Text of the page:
Monday morning, after 8:20 am, John, Maylin, and I arrived at the ecole maternelle for the first day of Maylin's second of three years of preschool in France. There was next to nobody at the main entrance which I thought was very odd. I saw some people going from that entrance to the side entrance so I followed them. We met with the directrice (principal) at the door who explained that No, we're starting in the afternoon, Madame. It's posted on the bulletin board, Madame. You didn't see it? It's there, Madame. So we sheepishly went back to the main entrance, pressed the doorbell (I pressed the right one this time -- when I first arrived, I kept pressing the intercom button instead), and went in to see the bulletin board which I had just barely glanced last Friday to check which class Maylin was in. I looked all over and couldn't see it. I expected it to be in a prominent place on the wall, but it was almost hidden behind an easel. Later, I learned that other parents who took their kids out before the final week of school last year made the same mistake because we didn't receive the notice (and the school didn't mail anything).
I took Maylin back in the afternoon to find three tables set up in the all-purpose room with parents and kids swarming around them. I had to visit each table until I found the right one. I was the very last person to check Maylin's information/emergency card and sign her up for the cantine (cafeteria).
Maylin's classroom was tricky to find (the other lost parents were proof) -- down the corridor, up the stairs one flight, through an open, unmarked door, through a small, dark passageway, then towards the light to a mess of parents taking photos, crying kids, and the sweetest, prettiest teacher ever. I encountered a few kids and parents from Maylin's class last year, and got to speak English to two parents, one of them being my Australian friend. I was wondering then if our three kids were going to become an English-speaking clique. I don't think so now, because after asking who she's been playing with on the playground during recess, Maylin's given me names of both English-speaking and native French children.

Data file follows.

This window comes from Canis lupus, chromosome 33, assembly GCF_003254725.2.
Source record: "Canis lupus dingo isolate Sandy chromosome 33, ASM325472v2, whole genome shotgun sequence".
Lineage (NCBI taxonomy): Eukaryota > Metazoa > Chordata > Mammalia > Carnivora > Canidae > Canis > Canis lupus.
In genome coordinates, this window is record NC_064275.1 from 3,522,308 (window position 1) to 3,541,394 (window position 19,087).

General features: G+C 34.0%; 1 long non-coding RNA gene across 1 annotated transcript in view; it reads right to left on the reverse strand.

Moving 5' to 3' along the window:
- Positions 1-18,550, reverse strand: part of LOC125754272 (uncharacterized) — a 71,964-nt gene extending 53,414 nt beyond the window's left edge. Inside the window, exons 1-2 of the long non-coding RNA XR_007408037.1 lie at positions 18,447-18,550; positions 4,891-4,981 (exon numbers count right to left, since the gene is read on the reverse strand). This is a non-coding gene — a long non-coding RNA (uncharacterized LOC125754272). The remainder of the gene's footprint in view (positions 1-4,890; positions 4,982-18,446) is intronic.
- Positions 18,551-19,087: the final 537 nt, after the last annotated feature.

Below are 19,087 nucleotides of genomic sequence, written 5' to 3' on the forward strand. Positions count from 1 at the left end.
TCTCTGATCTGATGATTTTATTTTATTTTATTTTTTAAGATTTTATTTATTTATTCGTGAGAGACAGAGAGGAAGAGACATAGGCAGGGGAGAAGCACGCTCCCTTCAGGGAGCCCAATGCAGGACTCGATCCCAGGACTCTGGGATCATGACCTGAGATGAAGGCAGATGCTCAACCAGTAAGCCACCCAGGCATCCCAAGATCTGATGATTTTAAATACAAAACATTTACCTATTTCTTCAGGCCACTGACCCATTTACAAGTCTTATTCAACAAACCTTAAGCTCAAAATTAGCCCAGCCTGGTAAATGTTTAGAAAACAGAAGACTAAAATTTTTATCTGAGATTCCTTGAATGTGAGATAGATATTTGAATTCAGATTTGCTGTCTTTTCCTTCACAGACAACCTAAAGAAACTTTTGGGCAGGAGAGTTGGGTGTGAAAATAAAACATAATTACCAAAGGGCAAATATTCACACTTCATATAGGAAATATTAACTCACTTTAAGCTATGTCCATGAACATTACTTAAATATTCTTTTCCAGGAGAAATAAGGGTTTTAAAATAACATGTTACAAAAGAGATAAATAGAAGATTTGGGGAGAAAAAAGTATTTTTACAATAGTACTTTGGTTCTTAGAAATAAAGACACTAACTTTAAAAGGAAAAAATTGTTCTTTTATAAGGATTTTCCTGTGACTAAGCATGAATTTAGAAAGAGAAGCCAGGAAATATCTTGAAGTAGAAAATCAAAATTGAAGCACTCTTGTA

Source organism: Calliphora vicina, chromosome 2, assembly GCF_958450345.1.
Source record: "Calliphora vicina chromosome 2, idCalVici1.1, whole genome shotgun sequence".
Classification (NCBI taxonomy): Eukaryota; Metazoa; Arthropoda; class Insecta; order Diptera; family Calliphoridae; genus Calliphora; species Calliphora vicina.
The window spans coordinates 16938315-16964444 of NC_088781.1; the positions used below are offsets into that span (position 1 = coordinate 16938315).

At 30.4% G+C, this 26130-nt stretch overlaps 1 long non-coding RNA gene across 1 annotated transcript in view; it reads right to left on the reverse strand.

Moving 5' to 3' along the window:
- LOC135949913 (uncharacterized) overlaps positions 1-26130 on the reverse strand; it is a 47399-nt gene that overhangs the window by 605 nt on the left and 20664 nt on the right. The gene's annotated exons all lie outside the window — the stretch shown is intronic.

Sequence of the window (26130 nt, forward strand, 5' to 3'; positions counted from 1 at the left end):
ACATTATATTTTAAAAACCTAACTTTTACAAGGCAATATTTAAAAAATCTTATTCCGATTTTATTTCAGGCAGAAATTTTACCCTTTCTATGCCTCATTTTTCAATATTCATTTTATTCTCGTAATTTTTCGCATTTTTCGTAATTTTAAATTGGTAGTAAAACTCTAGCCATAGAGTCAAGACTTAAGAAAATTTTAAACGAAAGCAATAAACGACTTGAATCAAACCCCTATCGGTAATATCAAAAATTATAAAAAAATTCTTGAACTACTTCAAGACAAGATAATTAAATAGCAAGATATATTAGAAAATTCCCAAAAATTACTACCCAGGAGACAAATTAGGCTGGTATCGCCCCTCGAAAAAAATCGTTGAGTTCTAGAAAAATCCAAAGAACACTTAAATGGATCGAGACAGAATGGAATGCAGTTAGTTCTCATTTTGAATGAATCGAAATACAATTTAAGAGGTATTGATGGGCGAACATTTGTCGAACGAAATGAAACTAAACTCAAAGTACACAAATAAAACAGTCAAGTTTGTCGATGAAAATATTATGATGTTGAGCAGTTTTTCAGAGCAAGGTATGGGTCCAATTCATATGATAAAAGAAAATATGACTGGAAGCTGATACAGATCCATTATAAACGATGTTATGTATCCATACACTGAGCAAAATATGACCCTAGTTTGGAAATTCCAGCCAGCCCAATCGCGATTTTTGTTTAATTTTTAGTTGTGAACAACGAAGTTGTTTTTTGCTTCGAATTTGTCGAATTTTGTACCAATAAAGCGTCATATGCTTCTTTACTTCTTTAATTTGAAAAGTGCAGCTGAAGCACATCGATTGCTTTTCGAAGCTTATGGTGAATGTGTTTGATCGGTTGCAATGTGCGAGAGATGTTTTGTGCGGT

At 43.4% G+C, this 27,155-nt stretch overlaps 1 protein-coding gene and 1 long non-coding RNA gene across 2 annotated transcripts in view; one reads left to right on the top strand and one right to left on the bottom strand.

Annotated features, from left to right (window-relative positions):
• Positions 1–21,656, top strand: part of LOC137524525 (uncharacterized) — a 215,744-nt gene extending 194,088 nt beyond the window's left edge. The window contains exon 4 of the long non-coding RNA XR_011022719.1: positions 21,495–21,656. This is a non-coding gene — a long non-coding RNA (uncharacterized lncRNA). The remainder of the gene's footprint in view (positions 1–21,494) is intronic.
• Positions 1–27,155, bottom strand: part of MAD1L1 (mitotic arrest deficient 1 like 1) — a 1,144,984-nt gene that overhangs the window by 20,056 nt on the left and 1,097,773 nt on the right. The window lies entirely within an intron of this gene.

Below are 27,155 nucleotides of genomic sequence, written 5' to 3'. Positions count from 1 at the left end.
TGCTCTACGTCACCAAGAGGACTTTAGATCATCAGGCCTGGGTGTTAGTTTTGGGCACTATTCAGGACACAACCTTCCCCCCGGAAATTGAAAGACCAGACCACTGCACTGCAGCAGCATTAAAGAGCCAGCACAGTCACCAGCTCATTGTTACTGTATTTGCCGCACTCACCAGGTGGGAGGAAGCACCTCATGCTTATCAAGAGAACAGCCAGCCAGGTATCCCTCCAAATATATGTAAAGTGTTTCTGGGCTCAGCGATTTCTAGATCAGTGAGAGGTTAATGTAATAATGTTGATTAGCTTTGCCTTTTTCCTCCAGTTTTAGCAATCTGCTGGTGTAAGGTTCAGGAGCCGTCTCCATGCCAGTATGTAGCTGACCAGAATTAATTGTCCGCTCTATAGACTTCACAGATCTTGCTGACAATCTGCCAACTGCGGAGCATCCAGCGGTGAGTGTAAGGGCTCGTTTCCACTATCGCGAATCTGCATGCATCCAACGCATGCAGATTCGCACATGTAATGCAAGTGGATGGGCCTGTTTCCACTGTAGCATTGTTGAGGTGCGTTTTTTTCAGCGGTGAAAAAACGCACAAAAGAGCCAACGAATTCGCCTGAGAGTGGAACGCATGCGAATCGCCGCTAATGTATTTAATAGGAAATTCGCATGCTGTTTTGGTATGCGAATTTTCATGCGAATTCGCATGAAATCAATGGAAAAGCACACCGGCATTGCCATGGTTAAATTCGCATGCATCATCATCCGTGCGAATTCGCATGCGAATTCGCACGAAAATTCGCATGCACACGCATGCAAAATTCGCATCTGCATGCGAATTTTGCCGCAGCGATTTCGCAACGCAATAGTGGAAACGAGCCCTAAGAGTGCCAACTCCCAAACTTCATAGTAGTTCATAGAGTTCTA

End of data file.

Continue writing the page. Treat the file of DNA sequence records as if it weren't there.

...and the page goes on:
The process of picking Maylin up in the afternoon was evidence of more misinformation. Earlier, they clearly told us to pick up the kids at the main entrance, but now there was a sign on the door directing some of us to the side. Goodness!
Parents waited in the courtyard a moment to see classes of little children quietly led down the stairs by their teachers, like mother hen and her chicks. Maylin spotted me even before she stepped out of the building, ran to me, and gave me a big squeeze. I love being a mom. On the way to the park, Maylin reported her day excitedly. I have a feeling she'll have a good year.